Comment by Will Wade Note this translation from the Septuagint that explains the judical purpose of the entire court of Ekklesia is to determine truth in law to stop division. Scholary Judges are elected to lead in discussions or deliberation over the differen understanding law (instructions) from the law giver Yahweh. The entire Ekklesia must be present to hear any deliberation over difference in understaing the law and then the entire Ekklesia will make the final judgment. Judgment of the law  is never to be made how to interpret law by only a few.

Genesis {49:5} Simeon and Levi are brethren; Weapons of violence are their swords. {49:6} O my soul, come not you into their council; Unto their Ekklesia, my glory, you be not united; For in their anger they slew a man, And in their self-will they hocked an ox. {49:7} A cursed be their anger, for it was fierce; And their wrath, for it was cruel: I will divide them in Jacob, And scatter them in Israel.   (End of comment Will Wade).   

In particular, the Biblical text consistently distinguishes between ʿedah and qahal.[1] One passage especially makes the distinction clear;[1] part of the Priestly Code discusses what to do if “the whole Israelite [‘edah] commits a sin and the [qahal] is not aware of it[.]”[15] Scholars conclude that the qahal must be a judicial body composed of representatives of the ʿedah;[1] in some biblical passages, ʿedah is more accurately translated as “swarm”.[1][16]/

Addendum  by Will Wade.  See these Bible translation from the Septuaginta.

Numbers {20:6} And Moses and Aaron went from the presence of the congregation unto the door of the tent of meeting, and fell upon their faces: and the glory of Yahweh appeared unto them. {20:7} And Yahweh spoke unto Moses, saying, {20:8} Take the rod, and call an Ekklesia of the congregation, you, and Aaron your brother, and speak you unto the rock before their eyes, that it give forth its water; and you shall bring forth to them water out of the rock; so you shall give the congregation and their cattle drink. {20:9} And Moses took the rod from before Yahweh, as he commanded him.     {20:10} And Moses and Aaron held an Ekklesia of the congregation together before the rock, and he said unto them, Hear now, you rebels; shall we bring you forth water out of this rock? {20:11} And Moses lifted up his hand, and smote the rock with his rod twice: and water came forth abundantly, and the congregation drank, and their cattle.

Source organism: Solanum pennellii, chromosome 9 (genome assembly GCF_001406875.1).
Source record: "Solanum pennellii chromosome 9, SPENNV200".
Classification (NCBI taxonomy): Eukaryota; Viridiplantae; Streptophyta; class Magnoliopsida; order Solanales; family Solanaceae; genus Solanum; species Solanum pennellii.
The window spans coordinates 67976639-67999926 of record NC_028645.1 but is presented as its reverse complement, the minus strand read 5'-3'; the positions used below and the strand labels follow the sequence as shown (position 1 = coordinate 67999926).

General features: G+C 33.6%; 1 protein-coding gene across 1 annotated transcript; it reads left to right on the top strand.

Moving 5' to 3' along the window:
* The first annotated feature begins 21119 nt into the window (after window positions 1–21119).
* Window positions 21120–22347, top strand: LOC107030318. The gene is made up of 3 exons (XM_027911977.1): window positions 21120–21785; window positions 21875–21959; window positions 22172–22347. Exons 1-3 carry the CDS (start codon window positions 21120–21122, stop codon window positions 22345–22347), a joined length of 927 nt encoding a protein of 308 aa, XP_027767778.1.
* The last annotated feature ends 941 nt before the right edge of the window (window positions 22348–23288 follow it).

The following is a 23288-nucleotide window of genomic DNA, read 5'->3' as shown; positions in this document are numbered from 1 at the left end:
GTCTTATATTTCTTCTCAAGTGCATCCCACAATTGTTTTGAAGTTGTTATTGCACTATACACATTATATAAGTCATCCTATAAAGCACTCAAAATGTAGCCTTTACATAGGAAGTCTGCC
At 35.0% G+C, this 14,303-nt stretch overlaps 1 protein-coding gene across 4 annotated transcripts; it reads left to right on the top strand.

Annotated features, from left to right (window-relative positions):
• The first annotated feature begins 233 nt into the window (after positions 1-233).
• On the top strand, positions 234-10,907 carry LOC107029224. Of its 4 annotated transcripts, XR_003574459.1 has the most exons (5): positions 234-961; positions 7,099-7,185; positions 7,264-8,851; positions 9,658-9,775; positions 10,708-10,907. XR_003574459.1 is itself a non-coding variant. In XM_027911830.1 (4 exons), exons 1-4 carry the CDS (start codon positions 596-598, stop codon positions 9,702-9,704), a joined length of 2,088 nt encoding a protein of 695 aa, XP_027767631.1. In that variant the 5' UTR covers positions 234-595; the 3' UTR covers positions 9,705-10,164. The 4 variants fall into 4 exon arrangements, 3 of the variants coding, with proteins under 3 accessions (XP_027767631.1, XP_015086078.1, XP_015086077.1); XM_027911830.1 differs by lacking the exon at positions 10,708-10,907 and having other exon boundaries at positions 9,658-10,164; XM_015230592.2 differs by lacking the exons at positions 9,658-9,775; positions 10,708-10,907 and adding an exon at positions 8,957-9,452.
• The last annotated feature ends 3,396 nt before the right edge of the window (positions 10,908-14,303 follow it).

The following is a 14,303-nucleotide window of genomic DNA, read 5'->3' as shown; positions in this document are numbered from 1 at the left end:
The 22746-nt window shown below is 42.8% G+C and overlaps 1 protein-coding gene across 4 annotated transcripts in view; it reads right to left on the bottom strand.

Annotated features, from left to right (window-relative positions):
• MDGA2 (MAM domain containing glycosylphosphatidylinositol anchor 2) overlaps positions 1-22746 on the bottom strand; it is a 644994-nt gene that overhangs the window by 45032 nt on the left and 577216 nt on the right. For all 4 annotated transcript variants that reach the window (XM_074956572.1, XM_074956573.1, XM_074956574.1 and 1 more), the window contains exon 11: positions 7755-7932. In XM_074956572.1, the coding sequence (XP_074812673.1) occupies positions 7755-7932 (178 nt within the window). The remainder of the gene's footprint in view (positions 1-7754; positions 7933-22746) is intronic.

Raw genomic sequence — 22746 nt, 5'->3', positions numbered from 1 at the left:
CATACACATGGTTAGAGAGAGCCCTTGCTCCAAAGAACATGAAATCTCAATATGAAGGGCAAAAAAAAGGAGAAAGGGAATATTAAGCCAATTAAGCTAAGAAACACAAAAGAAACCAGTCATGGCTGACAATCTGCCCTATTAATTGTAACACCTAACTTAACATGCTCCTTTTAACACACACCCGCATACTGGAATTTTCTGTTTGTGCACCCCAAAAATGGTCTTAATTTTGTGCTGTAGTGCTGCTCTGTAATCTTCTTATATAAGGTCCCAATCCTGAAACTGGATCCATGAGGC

Precise Obedience to God sanctifies God. To add to the command of God removes Sanctifying God.   Moses became an unbeliever in God when broke the silence of God by hitting the rock when God commands to “speak to the rock” {20:12} And Yahweh said unto Moses and Aaron, Because you believed not in me, to sanctify me in the eyes of the children of Israel, therefore you shall not bring this assembly into the land which I have given them.

Deut 9:10} And Yahweh delivered unto me the two tables of stone written with the finger of God; and on them [was written] according to all the words, which Yahweh spoke with you in the mount out of the midst of the fire in the day of the Ekklesia. {9:11} And it came to pass at the end of forty days and forty nights, that Yahweh gave me the two tables of stone, even the tables of the covenant.

 In 594 BCE, Solon the law giver allowed all Athenian (only) men citizens to participate in the function and vote in the Ekklesia, regardless of class, even the thetes. The thetes (Greek: θῆτες, thêtes, sing. θής, thēs, “serf”) were the lowest social class of citizens in ancient Athens after the political reforms of Solon. The thetes were those who were workers for wages, or had less than 200 medimnoi (or their equivalent) as yearly income.

The medimno was a unit of measure of capacity for the arid, whose absolute value varied from one location to another, as indeed occurred for all the units of measurement of the ancient world [2] .